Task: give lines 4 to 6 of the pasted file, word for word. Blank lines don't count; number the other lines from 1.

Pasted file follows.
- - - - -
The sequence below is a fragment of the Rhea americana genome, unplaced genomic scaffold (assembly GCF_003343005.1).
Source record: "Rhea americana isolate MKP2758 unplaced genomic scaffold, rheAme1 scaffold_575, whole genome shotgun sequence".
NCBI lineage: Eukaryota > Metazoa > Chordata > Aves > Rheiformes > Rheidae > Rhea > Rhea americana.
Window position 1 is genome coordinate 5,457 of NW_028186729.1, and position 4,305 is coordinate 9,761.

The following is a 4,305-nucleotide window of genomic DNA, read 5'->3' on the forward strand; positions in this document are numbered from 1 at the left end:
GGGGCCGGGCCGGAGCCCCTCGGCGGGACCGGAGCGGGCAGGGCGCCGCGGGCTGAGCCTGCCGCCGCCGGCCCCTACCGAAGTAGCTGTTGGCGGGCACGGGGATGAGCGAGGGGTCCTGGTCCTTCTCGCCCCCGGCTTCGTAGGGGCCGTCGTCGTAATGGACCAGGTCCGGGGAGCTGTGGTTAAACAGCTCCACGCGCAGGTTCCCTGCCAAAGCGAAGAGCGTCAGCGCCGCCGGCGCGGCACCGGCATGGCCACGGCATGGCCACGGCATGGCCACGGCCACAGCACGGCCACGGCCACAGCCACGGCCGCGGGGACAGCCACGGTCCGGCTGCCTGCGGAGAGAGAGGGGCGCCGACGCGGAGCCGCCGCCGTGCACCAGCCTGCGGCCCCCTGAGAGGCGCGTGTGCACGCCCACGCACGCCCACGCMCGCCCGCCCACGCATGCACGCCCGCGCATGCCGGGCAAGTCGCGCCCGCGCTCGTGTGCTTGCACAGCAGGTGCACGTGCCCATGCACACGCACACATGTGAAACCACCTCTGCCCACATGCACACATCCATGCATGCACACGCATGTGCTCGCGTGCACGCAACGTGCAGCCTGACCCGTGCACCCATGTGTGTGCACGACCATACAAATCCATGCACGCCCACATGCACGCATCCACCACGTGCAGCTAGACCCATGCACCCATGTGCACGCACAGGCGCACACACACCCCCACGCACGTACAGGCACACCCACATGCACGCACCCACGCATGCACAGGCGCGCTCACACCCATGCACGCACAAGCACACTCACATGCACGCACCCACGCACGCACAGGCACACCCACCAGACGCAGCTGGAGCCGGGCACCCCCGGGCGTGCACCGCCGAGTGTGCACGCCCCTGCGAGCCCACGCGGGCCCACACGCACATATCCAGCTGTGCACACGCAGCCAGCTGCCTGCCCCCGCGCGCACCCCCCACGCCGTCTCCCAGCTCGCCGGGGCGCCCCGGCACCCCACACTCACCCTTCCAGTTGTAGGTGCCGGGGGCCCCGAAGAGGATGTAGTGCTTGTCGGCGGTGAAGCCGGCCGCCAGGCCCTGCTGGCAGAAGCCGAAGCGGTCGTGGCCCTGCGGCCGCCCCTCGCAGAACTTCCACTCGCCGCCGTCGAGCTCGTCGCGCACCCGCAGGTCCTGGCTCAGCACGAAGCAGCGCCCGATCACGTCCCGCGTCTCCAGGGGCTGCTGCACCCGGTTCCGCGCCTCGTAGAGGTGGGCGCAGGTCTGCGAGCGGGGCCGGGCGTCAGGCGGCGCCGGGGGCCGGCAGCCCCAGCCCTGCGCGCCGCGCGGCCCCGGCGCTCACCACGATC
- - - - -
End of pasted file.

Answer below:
Window position 1 is genome coordinate 5,457 of NW_028186729.1, and position 4,305 is coordinate 9,761.

The following is a 4,305-nucleotide window of genomic DNA, read 5'->3' on the forward strand; positions in this document are numbered from 1 at the left end:
GGGGCCGGGCCGGAGCCCCTCGGCGGGACCGGAGCGGGCAGGGCGCCGCGGGCTGAGCCTGCCGCCGCCGGCCCCTACCGAAGTAGCTGTTGGCGGGCACGGGGATGAGCGAGGGGTCCTGGTCCTTCTCGCCCCCGGCTTCGTAGGGGCCGTCGTCGTAATGGACCAGGTCCGGGGAGCTGTGGTTAAACAGCTCCACGCGCAGGTTCCCTGCCAAAGCGAAGAGCGTCAGCGCCGCCGGCGCGGCACCGGCATGGCCACGGCATGGCCACGGCATGGCCACGGCCACAGCACGGCCACGGCCACAGCCACGGCCGCGGGGACAGCCACGGTCCGGCTGCCTGCGGAGAGAGAGGGGCGCCGACGCGGAGCCGCCGCCGTGCACCAGCCTGCGGCCCCCTGAGAGGCGCGTGTGCACGCCCACGCACGCCCACGCMCGCCCGCCCACGCATGCACGCCCGCGCATGCCGGGCAAGTCGCGCCCGCGCTCGTGTGCTTGCACAGCAGGTGCACGTGCCCATGCACACGCACACATGTGAAACCACCTCTGCCCACATGCACACATCCATGCATGCACACGCATGTGCTCGCGTGCACGCAACGTGCAGCCTGACCCGTGCACCCATGTGTGTGCACGACCATACAAATCCATGCACGCCCACATGCACGCATCCACCACGTGCAGCTAGACCCATGCACCCATGTGCACGCACAGGCGCACACACACCCCCACGCACGTACAGGCACACCCACATGCACGCACCCACGCATGCACAGGCGCGCTCACACCCATGCACGCACAAGCACACTCACATGCACGCACCCACGCACGCACAGGCACACCCACCAGACGCAGCTGGAGCCGGGCACCCCCGGGCGTGCACCGCCGAGTGTGCACGCCCCTGCGAGCCCACGCGGGCCCACACGCACATATCCAGCTGTGCACACGCAGCCAGCTGCCTGCCCCCGCGCGCACCCCCCACGCCGTCTCCCAGCTCGCCGGGGCGCCCCGGCACCCCACACTCACCCTTCCAGTTGTAGGTGCCGGGGGCCCCGAAGAGGATGTAGTGCTTGTCGGCGGTGAAGCCGGCCGCCAGGCCCTGCTGGCAGAAGCCGAAGCGGTCGTGGCCCTGCGGCCGCCCCTCGCAGAACTTCCACTCGCCGCCGTCGAGCTCGTCGCGCACCCGCAGGTCCTGGCTCAGCACGAAGCAGCGCCCGATCACGTCCCGCGTCTCCAGGGGCTGCTGCACCCGGTTCCGCGCCTCGTAGAGGTGGGCGCAGGTCTGCGAGCGGGGCCGGGCGTCAGGCGGCGCCGGGGGCCGGCAGCCCCAGCCCTGCGCGCCGCGCGGCCCCGGCGCTCACCACGATC